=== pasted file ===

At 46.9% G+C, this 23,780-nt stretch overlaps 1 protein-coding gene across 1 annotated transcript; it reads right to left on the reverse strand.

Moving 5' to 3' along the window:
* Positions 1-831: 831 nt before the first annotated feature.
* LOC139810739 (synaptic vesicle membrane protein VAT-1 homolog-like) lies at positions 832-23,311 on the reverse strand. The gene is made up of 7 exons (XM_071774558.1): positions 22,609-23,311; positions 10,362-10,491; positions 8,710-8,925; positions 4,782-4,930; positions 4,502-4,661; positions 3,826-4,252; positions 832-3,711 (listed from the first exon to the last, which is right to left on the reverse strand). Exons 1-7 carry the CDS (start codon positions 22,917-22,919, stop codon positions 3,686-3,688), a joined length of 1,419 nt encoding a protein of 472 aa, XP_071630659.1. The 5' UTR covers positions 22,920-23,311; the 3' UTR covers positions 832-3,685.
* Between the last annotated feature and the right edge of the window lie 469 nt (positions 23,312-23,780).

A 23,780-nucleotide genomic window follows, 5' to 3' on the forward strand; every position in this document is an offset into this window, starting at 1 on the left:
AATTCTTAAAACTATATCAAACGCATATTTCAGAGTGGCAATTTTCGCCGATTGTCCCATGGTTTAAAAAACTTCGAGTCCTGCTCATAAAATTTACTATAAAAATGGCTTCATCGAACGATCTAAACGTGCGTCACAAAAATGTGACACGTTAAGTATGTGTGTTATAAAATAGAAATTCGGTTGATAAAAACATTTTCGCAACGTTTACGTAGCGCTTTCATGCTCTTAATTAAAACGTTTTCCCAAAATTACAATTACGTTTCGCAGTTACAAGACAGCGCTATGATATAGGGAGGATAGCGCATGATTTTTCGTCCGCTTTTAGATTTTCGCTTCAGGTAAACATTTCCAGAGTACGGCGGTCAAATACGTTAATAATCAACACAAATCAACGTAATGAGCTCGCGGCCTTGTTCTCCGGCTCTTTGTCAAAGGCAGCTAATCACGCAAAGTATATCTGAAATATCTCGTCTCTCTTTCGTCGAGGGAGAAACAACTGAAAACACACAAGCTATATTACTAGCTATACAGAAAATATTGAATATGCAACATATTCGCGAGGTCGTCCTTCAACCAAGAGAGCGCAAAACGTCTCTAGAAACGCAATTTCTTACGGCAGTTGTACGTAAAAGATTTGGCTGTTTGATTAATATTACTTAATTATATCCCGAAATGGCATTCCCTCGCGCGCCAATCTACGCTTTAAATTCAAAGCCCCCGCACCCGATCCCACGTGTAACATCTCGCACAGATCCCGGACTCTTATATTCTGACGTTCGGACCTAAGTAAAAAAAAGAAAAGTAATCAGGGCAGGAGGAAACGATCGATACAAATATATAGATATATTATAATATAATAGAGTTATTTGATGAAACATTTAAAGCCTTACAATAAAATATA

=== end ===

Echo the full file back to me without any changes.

At 46.9% G+C, this 23,780-nt stretch overlaps 1 protein-coding gene across 1 annotated transcript; it reads right to left on the reverse strand.

Moving 5' to 3' along the window:
* Positions 1-831: 831 nt before the first annotated feature.
* LOC139810739 (synaptic vesicle membrane protein VAT-1 homolog-like) lies at positions 832-23,311 on the reverse strand. The gene is made up of 7 exons (XM_071774558.1): positions 22,609-23,311; positions 10,362-10,491; positions 8,710-8,925; positions 4,782-4,930; positions 4,502-4,661; positions 3,826-4,252; positions 832-3,711 (listed from the first exon to the last, which is right to left on the reverse strand). Exons 1-7 carry the CDS (start codon positions 22,917-22,919, stop codon positions 3,686-3,688), a joined length of 1,419 nt encoding a protein of 472 aa, XP_071630659.1. The 5' UTR covers positions 22,920-23,311; the 3' UTR covers positions 832-3,685.
* Between the last annotated feature and the right edge of the window lie 469 nt (positions 23,312-23,780).

A 23,780-nucleotide genomic window follows, 5' to 3' on the forward strand; every position in this document is an offset into this window, starting at 1 on the left:
AATTCTTAAAACTATATCAAACGCATATTTCAGAGTGGCAATTTTCGCCGATTGTCCCATGGTTTAAAAAACTTCGAGTCCTGCTCATAAAATTTACTATAAAAATGGCTTCATCGAACGATCTAAACGTGCGTCACAAAAATGTGACACGTTAAGTATGTGTGTTATAAAATAGAAATTCGGTTGATAAAAACATTTTCGCAACGTTTACGTAGCGCTTTCATGCTCTTAATTAAAACGTTTTCCCAAAATTACAATTACGTTTCGCAGTTACAAGACAGCGCTATGATATAGGGAGGATAGCGCATGATTTTTCGTCCGCTTTTAGATTTTCGCTTCAGGTAAACATTTCCAGAGTACGGCGGTCAAATACGTTAATAATCAACACAAATCAACGTAATGAGCTCGCGGCCTTGTTCTCCGGCTCTTTGTCAAAGGCAGCTAATCACGCAAAGTATATCTGAAATATCTCGTCTCTCTTTCGTCGAGGGAGAAACAACTGAAAACACACAAGCTATATTACTAGCTATACAGAAAATATTGAATATGCAACATATTCGCGAGGTCGTCCTTCAACCAAGAGAGCGCAAAACGTCTCTAGAAACGCAATTTCTTACGGCAGTTGTACGTAAAAGATTTGGCTGTTTGATTAATATTACTTAATTATATCCCGAAATGGCATTCCCTCGCGCGCCAATCTACGCTTTAAATTCAAAGCCCCCGCACCCGATCCCACGTGTAACATCTCGCACAGATCCCGGACTCTTATATTCTGACGTTCGGACCTAAGTAAAAAAAAGAAAAGTAATCAGGGCAGGAGGAAACGATCGATACAAATATATAGATATATTATAATATAATAGAGTTATTTGATGAAACATTTAAAGCCTTACAATAAAATATA